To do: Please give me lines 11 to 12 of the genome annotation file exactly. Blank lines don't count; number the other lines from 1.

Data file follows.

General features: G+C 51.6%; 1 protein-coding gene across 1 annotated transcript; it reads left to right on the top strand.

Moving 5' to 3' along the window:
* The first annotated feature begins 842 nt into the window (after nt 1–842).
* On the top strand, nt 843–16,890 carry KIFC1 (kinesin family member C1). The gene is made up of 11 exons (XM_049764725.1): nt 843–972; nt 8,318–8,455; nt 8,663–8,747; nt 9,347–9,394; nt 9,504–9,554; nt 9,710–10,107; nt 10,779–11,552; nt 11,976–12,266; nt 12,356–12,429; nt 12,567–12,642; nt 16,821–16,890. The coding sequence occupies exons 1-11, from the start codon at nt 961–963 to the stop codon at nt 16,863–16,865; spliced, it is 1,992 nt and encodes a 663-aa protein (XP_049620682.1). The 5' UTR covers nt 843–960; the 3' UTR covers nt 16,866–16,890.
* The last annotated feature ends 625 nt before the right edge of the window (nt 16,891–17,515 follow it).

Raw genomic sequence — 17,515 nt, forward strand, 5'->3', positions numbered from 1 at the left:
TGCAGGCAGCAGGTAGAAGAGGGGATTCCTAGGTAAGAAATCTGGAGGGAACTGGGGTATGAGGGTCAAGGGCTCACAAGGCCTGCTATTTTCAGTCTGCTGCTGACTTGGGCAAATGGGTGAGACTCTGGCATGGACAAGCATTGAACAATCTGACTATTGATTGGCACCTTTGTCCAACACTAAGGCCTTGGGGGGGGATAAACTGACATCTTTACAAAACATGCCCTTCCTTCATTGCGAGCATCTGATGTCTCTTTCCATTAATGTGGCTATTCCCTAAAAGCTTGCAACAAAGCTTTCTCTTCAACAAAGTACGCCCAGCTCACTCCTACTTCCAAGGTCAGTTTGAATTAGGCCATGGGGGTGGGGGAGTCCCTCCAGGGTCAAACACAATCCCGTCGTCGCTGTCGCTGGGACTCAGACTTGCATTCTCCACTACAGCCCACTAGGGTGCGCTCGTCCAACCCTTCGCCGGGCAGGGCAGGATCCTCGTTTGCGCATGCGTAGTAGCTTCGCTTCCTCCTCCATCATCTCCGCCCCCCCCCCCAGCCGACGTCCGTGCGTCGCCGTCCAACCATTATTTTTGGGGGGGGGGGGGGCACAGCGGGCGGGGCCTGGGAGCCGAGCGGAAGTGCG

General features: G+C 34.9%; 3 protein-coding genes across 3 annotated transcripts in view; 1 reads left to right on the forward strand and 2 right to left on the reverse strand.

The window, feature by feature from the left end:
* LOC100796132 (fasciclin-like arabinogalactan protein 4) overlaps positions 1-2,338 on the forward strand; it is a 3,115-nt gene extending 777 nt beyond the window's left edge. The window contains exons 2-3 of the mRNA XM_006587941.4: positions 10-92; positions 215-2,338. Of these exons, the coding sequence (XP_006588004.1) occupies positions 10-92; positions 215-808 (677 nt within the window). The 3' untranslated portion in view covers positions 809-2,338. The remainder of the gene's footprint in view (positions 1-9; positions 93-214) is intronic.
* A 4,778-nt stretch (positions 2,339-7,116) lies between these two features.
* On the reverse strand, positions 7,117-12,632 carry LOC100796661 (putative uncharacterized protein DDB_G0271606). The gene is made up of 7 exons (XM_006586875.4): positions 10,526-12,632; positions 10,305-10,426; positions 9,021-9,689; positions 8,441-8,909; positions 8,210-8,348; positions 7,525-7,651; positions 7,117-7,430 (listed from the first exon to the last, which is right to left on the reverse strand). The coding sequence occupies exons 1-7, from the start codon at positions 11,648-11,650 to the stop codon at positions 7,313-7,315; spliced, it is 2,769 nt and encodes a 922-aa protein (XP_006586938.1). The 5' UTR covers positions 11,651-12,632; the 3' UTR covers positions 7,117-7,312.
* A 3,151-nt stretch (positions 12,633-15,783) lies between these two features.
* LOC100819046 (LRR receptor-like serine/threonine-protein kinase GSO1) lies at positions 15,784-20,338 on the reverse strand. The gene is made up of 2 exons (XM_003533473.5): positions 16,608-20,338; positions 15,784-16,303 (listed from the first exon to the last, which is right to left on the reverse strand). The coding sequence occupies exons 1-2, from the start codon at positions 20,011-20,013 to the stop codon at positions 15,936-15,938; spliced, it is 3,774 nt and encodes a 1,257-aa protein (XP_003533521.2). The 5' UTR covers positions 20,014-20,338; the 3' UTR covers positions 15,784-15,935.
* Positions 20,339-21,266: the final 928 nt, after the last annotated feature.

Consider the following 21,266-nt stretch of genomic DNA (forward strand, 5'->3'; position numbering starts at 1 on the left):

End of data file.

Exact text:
* A 4,778-nt stretch (positions 2,339-7,116) lies between these two features.
* On the reverse strand, positions 7,117-12,632 carry LOC100796661 (putative uncharacterized protein DDB_G0271606). The gene is made up of 7 exons (XM_006586875.4): positions 10,526-12,632; positions 10,305-10,426; positions 9,021-9,689; positions 8,441-8,909; positions 8,210-8,348; positions 7,525-7,651; positions 7,117-7,430 (listed from the first exon to the last, which is right to left on the reverse strand). The coding sequence occupies exons 1-7, from the start codon at positions 11,648-11,650 to the stop codon at positions 7,313-7,315; spliced, it is 2,769 nt and encodes a 922-aa protein (XP_006586938.1). The 5' UTR covers positions 11,651-12,632; the 3' UTR covers positions 7,117-7,312.